Diffusion of real versus misinformation during a crisis event: A big data-driven approach

Kelvin K. King, Bin Wang

Research output: Contribution to journalArticlepeer-review

2 Scopus citations

Abstract

Misinformation has captured the interest of academia in recent years with several studies looking at the topic broadly with inconsistent results. In this research, we attempt to bridge the gap in the literature by examining the impacts of user-, time-, and content-based characteristics that affect the virality of real versus misinformation during a crisis event. Using a big data-driven approach, we collected over 42 million tweets during Hurricane Harvey and obtained 3589 original verified real or false tweets by cross-checking with fact-checking websites and a relevant federal agency. Our results show that virality is higher for misinformation, novel tweets, and tweets with negative sentiment or lower lexical density. In addition, we reveal the opposite impacts of sentiment on the virality of real news versus misinformation. We also find that tweets on the environment are less likely to go viral than the baseline religious news, while real social news tweets are more likely to go viral than misinformation on social news.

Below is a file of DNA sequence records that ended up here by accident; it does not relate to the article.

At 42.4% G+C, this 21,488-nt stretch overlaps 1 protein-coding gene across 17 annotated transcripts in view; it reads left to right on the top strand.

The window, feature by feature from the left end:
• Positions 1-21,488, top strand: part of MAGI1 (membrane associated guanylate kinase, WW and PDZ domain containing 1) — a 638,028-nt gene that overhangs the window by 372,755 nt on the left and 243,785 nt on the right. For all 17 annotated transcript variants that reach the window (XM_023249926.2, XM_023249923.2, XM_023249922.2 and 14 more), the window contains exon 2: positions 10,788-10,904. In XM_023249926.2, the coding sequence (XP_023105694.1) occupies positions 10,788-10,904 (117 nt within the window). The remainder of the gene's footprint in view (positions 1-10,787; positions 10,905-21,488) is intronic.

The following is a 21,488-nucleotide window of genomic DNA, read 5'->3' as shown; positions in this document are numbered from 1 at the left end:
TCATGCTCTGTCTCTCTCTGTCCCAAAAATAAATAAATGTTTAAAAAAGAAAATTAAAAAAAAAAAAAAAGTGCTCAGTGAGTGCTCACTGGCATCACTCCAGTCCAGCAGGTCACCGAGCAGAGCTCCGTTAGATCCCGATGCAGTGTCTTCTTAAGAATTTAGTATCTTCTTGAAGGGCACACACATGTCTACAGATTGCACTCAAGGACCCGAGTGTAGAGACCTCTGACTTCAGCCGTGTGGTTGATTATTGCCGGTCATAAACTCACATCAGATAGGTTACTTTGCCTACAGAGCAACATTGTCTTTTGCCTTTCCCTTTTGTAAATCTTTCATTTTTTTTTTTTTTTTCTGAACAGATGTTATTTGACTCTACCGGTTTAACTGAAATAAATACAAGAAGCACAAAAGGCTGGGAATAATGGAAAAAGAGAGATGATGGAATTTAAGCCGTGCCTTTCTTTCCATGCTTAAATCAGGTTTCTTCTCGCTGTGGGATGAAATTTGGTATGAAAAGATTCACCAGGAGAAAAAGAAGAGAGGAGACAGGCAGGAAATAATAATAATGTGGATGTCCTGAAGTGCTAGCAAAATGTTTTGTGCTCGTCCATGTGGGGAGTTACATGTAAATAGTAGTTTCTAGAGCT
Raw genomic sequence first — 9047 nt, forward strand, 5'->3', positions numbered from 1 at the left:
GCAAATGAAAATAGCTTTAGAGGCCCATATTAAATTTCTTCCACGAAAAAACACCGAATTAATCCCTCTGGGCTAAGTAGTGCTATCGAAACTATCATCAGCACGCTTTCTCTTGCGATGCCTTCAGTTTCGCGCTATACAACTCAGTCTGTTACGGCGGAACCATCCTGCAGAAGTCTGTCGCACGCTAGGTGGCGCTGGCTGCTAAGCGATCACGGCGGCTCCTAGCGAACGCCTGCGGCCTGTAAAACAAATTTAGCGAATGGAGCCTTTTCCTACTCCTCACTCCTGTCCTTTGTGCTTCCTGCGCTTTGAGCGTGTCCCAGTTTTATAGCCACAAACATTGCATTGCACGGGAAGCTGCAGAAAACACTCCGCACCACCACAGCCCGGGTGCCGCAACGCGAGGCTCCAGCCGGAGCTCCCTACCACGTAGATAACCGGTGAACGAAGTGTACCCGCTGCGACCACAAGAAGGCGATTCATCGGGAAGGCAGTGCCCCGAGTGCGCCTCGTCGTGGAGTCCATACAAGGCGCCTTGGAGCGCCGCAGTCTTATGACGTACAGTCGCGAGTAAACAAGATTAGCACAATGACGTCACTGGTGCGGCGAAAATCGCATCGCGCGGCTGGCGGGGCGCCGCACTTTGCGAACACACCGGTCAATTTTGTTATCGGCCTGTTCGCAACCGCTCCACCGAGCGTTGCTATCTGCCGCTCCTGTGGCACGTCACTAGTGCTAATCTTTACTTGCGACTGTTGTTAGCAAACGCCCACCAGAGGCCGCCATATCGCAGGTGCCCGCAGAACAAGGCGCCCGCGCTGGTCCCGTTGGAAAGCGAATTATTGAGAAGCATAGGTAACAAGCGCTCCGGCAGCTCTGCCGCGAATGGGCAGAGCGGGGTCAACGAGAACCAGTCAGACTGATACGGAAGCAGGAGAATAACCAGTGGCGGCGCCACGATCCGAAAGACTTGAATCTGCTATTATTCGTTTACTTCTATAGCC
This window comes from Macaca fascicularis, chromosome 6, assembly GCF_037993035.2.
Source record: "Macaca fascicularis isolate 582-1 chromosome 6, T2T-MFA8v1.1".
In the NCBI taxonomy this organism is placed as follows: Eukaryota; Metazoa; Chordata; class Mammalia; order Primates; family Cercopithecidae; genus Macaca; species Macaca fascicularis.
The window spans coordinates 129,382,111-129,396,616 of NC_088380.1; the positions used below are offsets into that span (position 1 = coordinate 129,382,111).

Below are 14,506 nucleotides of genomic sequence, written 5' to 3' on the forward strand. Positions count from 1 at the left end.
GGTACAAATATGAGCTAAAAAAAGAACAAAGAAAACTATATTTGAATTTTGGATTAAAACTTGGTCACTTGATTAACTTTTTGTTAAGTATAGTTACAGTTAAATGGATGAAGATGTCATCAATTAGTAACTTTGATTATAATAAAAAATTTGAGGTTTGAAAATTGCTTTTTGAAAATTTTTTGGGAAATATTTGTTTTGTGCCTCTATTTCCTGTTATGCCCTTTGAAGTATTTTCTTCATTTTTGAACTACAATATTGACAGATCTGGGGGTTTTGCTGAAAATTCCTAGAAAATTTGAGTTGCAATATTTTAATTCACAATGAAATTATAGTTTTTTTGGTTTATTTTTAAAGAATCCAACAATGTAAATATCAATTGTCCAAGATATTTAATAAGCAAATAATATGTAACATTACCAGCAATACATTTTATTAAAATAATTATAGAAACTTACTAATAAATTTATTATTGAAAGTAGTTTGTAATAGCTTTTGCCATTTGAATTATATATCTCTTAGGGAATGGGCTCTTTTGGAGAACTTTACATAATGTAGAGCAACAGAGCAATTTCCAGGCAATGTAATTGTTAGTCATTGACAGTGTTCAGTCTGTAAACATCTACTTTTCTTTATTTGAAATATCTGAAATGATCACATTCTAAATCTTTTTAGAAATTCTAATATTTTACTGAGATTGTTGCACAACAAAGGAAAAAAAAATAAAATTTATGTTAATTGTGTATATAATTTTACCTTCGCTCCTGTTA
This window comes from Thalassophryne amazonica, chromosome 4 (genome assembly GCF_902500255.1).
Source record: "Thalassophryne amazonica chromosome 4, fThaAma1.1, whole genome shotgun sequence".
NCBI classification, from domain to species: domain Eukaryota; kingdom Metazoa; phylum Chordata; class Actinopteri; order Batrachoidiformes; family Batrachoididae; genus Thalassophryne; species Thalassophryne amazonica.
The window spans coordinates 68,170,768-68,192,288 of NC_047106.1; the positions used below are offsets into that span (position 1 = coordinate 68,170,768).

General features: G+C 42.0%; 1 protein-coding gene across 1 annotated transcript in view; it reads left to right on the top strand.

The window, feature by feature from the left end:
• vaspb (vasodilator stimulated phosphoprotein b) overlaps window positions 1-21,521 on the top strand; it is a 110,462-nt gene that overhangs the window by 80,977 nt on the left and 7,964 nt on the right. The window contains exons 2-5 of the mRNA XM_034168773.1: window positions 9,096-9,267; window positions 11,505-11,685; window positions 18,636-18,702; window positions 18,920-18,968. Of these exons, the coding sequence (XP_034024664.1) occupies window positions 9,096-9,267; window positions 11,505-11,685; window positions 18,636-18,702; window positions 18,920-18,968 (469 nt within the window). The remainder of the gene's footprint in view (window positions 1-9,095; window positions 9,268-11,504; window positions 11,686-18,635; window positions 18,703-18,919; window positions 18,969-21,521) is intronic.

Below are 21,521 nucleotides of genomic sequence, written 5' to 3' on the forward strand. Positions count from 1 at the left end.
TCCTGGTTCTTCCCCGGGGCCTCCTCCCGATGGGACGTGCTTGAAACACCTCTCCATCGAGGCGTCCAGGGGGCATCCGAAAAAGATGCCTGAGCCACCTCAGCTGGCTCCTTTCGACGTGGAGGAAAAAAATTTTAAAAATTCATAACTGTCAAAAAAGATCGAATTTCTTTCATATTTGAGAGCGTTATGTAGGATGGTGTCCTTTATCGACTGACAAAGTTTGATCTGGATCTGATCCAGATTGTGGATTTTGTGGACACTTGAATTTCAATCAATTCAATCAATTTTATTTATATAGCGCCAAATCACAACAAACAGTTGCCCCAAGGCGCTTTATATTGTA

Original languageEnglish (US)
Article number102390
JournalInternational Journal of Information Management
DOIs
StateAccepted/In press - 2021
Externally publishedYes

Keywords

  • Hurricane
  • Information Veracity
  • Information virality
  • Misinformation
  • Twitter

ASJC Scopus subject areas

  • Management Information Systems
  • Information Systems
  • Computer Networks and Communications
  • Marketing
  • Information Systems and Management
  • Library and Information Sciences
  • Artificial Intelligence

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